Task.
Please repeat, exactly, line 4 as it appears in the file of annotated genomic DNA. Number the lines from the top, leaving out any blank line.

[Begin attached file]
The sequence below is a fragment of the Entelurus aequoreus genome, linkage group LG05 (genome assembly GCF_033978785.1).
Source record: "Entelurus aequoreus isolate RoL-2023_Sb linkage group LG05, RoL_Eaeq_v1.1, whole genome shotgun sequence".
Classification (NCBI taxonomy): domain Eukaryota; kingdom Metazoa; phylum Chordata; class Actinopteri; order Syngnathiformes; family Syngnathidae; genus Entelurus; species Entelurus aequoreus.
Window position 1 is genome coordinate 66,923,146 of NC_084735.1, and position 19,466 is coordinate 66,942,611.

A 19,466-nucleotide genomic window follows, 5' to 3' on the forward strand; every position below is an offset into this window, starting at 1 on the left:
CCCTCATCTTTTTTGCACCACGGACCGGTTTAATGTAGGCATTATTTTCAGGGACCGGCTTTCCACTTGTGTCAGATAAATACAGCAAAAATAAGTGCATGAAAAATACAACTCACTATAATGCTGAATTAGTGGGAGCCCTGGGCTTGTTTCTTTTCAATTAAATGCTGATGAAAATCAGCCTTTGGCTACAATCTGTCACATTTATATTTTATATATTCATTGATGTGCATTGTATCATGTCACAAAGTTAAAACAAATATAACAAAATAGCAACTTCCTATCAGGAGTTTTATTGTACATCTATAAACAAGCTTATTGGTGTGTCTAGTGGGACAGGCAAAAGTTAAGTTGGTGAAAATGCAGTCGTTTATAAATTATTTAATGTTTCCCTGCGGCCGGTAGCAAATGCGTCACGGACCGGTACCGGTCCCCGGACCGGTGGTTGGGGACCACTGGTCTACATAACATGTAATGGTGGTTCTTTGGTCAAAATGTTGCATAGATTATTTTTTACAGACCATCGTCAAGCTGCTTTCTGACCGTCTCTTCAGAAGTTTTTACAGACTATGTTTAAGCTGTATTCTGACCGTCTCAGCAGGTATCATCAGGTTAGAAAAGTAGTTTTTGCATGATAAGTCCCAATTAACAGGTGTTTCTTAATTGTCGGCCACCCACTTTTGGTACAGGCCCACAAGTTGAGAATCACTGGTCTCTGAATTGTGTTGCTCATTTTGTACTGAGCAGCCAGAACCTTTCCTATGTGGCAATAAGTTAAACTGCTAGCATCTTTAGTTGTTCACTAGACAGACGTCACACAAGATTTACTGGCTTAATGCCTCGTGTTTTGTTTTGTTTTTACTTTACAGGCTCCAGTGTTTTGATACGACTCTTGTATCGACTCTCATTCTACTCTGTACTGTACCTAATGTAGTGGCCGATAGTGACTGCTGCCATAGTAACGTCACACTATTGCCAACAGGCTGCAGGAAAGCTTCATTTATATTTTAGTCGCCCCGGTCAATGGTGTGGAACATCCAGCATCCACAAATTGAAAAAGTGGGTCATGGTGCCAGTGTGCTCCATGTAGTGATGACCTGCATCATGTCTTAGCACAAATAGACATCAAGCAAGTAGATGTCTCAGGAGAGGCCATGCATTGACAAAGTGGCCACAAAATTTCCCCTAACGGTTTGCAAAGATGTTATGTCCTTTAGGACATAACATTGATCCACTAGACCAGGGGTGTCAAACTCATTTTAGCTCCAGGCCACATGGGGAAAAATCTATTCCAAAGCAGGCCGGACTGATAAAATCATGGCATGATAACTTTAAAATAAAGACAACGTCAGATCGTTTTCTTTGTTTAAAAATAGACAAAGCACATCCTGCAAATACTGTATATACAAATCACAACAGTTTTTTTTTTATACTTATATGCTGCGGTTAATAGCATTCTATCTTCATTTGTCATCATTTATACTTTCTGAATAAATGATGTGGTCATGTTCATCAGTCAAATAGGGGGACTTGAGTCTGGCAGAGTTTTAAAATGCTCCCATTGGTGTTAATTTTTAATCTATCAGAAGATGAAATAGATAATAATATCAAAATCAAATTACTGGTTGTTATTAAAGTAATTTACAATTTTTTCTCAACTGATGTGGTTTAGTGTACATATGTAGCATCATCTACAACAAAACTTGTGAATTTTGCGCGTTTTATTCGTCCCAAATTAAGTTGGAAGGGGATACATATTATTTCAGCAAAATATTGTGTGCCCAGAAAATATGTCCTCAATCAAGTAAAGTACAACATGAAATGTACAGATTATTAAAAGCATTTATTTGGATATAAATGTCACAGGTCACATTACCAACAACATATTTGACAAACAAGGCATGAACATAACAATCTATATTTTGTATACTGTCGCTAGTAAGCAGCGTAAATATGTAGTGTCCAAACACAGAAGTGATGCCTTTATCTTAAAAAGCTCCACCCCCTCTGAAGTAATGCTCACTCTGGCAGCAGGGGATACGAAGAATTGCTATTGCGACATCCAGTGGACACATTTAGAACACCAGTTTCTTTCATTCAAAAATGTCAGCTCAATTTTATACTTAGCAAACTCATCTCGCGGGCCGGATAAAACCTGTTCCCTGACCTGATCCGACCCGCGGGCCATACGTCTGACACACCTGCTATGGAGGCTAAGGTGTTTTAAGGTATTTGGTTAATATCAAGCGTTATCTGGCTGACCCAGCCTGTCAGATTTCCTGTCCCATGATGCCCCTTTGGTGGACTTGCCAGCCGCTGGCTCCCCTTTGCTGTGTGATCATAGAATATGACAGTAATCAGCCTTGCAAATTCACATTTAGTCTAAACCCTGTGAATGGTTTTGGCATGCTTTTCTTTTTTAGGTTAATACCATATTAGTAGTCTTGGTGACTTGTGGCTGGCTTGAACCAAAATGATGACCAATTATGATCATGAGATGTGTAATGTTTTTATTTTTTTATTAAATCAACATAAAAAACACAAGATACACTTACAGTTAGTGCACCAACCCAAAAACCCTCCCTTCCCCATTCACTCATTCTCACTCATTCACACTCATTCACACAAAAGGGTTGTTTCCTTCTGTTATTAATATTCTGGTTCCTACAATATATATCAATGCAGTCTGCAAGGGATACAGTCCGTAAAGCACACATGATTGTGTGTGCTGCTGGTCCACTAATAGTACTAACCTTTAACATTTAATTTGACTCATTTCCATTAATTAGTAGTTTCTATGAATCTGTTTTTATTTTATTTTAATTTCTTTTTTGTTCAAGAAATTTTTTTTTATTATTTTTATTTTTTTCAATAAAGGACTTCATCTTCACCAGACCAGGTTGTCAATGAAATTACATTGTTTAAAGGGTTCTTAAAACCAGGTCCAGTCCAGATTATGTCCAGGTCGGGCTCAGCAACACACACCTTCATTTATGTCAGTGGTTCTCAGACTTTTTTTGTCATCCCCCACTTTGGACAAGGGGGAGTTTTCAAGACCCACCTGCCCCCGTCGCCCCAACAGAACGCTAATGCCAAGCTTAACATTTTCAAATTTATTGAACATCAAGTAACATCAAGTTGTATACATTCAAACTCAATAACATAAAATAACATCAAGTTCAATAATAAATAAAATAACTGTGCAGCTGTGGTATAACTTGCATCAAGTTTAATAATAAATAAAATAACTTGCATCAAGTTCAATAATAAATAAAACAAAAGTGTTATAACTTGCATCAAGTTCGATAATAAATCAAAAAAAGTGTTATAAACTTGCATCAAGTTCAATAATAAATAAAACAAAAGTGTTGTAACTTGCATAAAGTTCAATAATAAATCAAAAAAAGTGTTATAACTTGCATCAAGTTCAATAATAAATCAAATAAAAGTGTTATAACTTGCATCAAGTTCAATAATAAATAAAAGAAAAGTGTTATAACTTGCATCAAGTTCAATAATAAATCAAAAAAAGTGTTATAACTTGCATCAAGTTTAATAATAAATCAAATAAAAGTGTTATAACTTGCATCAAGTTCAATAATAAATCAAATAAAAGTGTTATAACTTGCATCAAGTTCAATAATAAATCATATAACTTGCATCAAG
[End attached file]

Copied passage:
Window position 1 is genome coordinate 66,923,146 of NC_084735.1, and position 19,466 is coordinate 66,942,611.